The Wizard and the Prophet: Two Remarkable Scientists and Their Dueling Visions to Shape Tomorrow's World
by Charles C. Mann
The figure that hangs over Charles Mann's new book The Wizard and the Prophet: Two Remarkable Scientists and Their Dueling Visions to Shape Tomorrow's World is both inevitable and terrifying: 10 billion. That's the charitable, conservative estimate of how many humans will inhabit the Earth by the year 2050 – ten billion humans, an almost literally unimaginable figure for a species that's not only an apex predator but an apex predator that preys on other apex predators. Ten billion humans. Among other logistical nightmares, ten billion mouths to feed.
That figure of ten billion mouths to feed implicitly but loudly demands some kind of answer, and when it comes to the question of feeding a species population that's reached such alarming runaway proportions, there are really only two kinds of answers: eat smarter, or eat better. This is the fundamental dividing line between the two unlikely protagonists of Mann's book.
On the one hand there's William Vogt, born in 1902, who, according to Mann, laid out the basic ideas for the modern environmental movement and urged a humbler, more sustainable relationship between humans and the rest of the food chain. “In best-selling books and powerful speeches,” Mann writes, “Vogt argued that affluence is not our greatest achievement but our biggest problem. Our prosperity is temporary, he said, because it is based on taking more from Earth than it can give.”
On the other hand there's Norman Borlaug, born in 1914, who advocated what Mann refers to as techno-optimism, the view that biological and agricultural science, if harnessed correctly, can rise to even so unthinkable a challenge as ten billion mouths to feed. “Only by getting richer, smarter, and more knowledgeable can humankind create the science that will resolve our environmental dilemmas,” Mann writes. “Innovate! Innovate was Borlaug's cry. Only in that way can everyone win!”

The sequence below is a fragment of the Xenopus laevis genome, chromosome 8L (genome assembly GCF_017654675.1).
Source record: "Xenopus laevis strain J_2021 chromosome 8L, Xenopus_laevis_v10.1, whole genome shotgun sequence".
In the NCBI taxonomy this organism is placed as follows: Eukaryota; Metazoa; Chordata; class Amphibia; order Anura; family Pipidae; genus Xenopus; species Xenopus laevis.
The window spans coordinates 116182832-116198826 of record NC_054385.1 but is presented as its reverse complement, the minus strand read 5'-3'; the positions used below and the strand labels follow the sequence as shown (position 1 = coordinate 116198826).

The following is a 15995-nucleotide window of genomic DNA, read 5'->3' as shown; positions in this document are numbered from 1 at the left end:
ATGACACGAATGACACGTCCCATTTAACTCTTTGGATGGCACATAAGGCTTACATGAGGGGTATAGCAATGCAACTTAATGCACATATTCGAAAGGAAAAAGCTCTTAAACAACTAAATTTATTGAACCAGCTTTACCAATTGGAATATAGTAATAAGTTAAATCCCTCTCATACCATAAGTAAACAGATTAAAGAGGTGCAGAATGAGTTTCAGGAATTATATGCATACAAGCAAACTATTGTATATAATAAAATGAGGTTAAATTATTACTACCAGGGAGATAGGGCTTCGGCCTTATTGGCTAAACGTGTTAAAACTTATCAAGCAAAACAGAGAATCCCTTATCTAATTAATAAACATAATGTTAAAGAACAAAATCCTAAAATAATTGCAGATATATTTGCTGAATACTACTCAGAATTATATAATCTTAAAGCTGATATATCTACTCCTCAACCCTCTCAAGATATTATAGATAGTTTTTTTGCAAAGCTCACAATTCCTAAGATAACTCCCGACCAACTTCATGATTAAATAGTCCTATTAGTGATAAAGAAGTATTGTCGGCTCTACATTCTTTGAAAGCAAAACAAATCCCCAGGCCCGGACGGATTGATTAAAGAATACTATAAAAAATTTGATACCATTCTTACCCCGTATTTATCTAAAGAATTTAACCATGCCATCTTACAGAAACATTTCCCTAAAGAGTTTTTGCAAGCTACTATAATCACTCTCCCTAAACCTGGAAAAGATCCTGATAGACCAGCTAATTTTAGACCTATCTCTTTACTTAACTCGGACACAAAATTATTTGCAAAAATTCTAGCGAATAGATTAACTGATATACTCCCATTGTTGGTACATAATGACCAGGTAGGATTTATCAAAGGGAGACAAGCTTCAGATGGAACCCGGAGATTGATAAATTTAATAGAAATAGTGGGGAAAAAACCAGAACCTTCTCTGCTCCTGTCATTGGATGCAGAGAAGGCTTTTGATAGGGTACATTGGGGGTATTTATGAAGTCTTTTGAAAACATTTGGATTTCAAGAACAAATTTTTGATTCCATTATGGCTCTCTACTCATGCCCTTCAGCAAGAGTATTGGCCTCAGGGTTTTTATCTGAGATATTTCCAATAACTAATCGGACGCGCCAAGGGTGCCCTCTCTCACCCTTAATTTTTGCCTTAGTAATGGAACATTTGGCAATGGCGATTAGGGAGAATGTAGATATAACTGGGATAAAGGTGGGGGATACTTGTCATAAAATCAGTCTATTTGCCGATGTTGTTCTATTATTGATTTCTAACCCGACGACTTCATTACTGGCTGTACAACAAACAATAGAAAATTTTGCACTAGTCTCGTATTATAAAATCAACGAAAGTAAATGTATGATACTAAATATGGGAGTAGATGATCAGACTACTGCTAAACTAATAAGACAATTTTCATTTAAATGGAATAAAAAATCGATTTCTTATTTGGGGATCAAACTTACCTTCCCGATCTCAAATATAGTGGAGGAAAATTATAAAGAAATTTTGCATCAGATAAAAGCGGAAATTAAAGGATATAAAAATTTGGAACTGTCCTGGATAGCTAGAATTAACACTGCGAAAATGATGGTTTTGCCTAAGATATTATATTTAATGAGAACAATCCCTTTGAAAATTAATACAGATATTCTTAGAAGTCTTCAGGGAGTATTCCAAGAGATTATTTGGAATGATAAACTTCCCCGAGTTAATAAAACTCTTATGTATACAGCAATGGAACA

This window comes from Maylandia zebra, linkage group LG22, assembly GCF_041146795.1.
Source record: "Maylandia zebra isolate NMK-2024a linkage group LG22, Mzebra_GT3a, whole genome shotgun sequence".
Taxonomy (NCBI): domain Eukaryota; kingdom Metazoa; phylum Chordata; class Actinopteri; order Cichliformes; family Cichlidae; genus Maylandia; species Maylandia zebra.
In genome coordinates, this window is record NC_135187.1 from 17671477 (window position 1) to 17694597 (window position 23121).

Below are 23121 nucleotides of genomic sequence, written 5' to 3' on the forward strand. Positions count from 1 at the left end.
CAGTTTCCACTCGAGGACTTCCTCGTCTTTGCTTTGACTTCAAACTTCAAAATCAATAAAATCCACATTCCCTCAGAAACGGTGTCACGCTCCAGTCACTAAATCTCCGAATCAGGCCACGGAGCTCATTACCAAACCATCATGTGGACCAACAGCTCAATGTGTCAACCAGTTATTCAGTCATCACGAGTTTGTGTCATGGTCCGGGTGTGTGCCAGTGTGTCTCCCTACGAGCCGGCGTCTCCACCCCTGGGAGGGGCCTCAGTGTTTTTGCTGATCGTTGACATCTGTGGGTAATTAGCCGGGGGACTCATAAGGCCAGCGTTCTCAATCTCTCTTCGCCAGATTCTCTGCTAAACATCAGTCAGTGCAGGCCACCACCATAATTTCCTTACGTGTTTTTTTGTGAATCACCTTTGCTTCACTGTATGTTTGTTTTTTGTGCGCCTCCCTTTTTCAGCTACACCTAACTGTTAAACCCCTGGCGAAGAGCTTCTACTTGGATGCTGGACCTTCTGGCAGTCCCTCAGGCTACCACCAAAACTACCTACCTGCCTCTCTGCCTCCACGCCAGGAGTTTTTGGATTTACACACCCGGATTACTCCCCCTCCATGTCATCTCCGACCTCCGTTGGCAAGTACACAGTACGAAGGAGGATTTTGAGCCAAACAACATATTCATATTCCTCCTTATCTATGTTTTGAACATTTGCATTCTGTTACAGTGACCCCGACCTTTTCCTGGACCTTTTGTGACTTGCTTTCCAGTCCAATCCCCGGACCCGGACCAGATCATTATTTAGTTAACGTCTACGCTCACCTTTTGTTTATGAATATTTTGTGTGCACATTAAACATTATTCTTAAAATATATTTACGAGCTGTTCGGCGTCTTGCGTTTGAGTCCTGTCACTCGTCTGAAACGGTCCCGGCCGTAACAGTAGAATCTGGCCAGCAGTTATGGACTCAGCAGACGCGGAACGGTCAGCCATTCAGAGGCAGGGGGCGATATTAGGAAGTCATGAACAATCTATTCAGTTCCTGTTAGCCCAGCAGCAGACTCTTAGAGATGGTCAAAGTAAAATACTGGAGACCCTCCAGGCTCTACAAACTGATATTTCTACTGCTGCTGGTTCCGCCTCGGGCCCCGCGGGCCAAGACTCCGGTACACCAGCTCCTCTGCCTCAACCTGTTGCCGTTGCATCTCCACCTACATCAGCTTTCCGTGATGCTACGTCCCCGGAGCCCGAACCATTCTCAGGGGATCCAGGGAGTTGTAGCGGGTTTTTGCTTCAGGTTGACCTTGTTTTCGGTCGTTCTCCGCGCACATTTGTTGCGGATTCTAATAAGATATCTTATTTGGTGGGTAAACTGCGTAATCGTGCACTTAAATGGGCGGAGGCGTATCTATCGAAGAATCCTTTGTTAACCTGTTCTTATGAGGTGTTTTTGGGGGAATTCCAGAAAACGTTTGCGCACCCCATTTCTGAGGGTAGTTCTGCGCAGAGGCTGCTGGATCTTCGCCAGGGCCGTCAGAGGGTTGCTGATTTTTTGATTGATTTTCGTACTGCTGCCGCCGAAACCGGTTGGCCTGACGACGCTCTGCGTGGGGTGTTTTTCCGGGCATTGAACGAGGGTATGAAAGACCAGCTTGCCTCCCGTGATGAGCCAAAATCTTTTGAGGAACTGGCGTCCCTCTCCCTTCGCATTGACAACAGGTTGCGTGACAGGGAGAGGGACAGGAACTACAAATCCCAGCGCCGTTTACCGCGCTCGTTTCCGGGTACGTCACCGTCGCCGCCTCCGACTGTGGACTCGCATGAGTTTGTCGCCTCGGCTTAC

Mann braids the twin narratives of these two philosophies – and the lives of the men who espoused them – into what will surely be one of the least likely enthralling reads of the year. This author has a long string of popular histories to his name, but even so: the feat of taking the lives and careers of two early-20th-century agronomists and making out of such dusty matter a book that's not only interesting but fascinating must surely rank as some sort of wizardry in its own right. And yet this is exactly what Mann does throughout, bringing Vogt and Borlaug (and their extensive supporting casts) to life and making the science that defined and propelled their lives seem not only comprehensible but immediately relevant – because the deeper questions on which Vogt and Borlaug have never been more important to a 21st century not only wracked with hunger but also afflicted with staggering wealth inequality.
As Mann makes clear, two paths diverge before such a 21st century:
Ultimately, though it is a vision of the human place in nature. Hard-path supporters see technology placing humanity in charge: we can move H2O molecules wherever we want to satisfy our wishes. Soft-path people think this level of control is illusory – cooperation and adjustment, not command and control, is the way to live.
The Wizard and the Prophet is thoroughly impressive performance, despite the fact that it's in large part devoted to the subject of industrial wheat production. Any reader who's going to be one of those 10 billion in 2050 – or whose children are – should read this book.
Steve Donoghue was a founding editor of Open Letters Monthly. His book criticism has appeared in the Boston Globe, the Wall Street Journal, and the American Conservative. He writes regularly for the National, the Washington Post, the Vineyard Gazette, and the Christian Science Monitor. His website is http://www.stevedonoghue.com.